There are lots of opportunities to learn more about one of the Carson Valley’s local treasures during July, as Mormon Station State Historic Park hosts a number of different walks, talks, and activities throughout the month. All the following events are free and open to the public.
Park rangers will be onsite each Thursday and Sunday all month long to lead guided tours of the four-acre park. Participants will learn about the history of the park and go “behind the scenes” to tour structures in the park that are currently closed to the public.
Thursday dates in July are 7, 14, 21, and 28, with walks taking place from 11-11:45 am. Sunday dates are July 10, 17, 24, and 31, with walks scheduled from 2-2:45 pm. History walks will continue on Thursdays and Sundays throughout August.
Life on the Trail
On Fridays and Saturdays in July, visitors are invited to stop by the wagon encampment inside the stockade to learn what life was like for emigrants who traveled west on the California Trail during the 1850s. A park ranger will share various aspects of trail life including routines and chores, tools used by the travelers, and unique hardships encountered along the way.
Park rangers are available for these Life on the Trail talks on Fridays between the hours of 11 a.m.-1 p.m. on July 8, 15, 22, and 29. On Saturdays, rangers are available between the hours of 1-3 p.m. on July 9, 16, 23, and 30. These talks will continue on Fridays and Saturdays throughout August.
Two specific history talks are offered at the park this month, both 11-11:45 a.m. Saturdays.
On July 9, the park offers a talk on The Early Years of Mormon Station. A park ranger will speak about the settlement and development of Mormon Station during the 1850s and what life was like for the early settlers who made a home there. The discussion includes how Mormon Station began as a remote trading station and grew into a bustling community over several years.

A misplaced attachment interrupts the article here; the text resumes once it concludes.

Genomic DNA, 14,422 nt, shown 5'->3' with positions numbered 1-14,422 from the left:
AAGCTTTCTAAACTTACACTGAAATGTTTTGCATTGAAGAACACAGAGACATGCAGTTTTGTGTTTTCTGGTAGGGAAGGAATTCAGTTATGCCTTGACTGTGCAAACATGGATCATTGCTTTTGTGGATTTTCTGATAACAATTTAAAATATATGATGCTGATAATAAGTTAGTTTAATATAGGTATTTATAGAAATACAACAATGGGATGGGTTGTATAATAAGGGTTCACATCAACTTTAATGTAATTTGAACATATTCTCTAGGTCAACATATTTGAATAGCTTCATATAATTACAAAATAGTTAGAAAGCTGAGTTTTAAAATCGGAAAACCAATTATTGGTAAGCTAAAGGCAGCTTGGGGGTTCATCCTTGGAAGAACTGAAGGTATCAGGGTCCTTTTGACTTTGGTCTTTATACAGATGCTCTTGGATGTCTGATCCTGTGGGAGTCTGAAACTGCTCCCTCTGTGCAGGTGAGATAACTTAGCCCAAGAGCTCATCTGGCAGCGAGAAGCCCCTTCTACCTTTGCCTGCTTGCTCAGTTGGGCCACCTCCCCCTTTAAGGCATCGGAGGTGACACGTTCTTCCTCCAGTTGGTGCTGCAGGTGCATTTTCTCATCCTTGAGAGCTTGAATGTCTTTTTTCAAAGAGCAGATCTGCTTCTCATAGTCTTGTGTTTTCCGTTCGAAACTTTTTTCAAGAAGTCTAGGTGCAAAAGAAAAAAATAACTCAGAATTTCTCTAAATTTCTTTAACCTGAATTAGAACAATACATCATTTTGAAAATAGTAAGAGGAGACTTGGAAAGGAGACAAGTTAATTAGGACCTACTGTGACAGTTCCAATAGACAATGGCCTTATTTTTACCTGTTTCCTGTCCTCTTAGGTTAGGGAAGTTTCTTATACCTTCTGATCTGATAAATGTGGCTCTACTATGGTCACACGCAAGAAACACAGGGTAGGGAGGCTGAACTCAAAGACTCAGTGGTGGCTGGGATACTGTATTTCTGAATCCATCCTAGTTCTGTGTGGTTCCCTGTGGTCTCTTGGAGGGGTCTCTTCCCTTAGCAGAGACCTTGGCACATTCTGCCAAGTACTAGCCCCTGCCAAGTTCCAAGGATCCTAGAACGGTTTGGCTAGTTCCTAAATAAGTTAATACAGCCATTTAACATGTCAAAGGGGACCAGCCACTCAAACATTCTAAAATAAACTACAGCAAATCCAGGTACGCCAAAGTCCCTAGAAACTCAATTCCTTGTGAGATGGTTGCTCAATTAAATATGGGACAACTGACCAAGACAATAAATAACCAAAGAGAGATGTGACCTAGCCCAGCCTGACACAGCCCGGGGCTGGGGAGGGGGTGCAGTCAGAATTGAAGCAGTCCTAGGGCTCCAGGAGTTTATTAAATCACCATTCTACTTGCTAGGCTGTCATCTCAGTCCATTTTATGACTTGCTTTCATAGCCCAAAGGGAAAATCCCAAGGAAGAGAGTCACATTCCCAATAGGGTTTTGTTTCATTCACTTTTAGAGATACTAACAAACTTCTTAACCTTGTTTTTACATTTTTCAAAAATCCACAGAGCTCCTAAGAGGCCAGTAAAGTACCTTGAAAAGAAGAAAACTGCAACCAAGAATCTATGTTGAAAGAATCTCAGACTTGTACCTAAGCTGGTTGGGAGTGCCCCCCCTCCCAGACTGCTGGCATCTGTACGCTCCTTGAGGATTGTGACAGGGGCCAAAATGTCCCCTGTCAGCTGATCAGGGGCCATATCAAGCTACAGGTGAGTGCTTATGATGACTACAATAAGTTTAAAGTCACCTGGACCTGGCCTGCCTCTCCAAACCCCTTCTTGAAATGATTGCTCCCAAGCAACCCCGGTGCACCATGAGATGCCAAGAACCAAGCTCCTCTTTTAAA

The July 23 talk is Braving the California Trail Through Nevada. The Nevada State Parks website says, “For many emigrants who braved the California Trail in the mid-1800s, the segment through Nevada was the most hated and feared portion of the entire journey. A park interpreter will discuss what made travel through the Great Basin of Nevada so arduous for wagon trains and will explore topics such as the forty-mile desert, the Humboldt River and the legend of the Buenaventura River” (parks.nv.gov).
Paranormal Evening at the Park
Those more inclined toward the mysterious are invited to join experienced paranormal investigators for an evening of exploration at Mormon Station. This event takes place 7-11 p.m. July 16.
Attendees will be presented with past evidence of spirit activity in the park and learn about the professional equipment and techniques employed by investigators. Participants will then have an opportunity to search for paranormal activity in and around the park’s museum, grounds, and historic structures that include the early 1900s chicken house, 1908 blacksmith shop, and Arribalsaga-Campbell house, constructed in 1948.
This program is limited to eight participants, and reservations are required. To register, call the park office at 775-782-2590 or email Chris at firstname.lastname@example.org.
Guided walk of historic Genoa
“Mormon Station is located in the heart of the Genoa National Historic District, which encompasses over 25 structures and is listed in the National Register of Historic Places” (parks.nv.gov). Visitors may participate in a mile-long roundtrip walk with a park interpreter and enjoy a tour of this notable area 11 a.m. July 30.
This walk is limited to 30 participants, and reservations are required. Call the park office at 775-782-2590 or email Chris at email@example.com to secure a spot. Mormon Station State Historic Park is located at 2295 Main St. in Genoa. For more information about these or other events, visit the Nevada State Parks website at parks.nv.gov/parks/mormon-station, or find the park on Facebook at facebook.com/MormonStationStateParkNV/.
Amy Roby can be reached at firstname.lastname@example.org.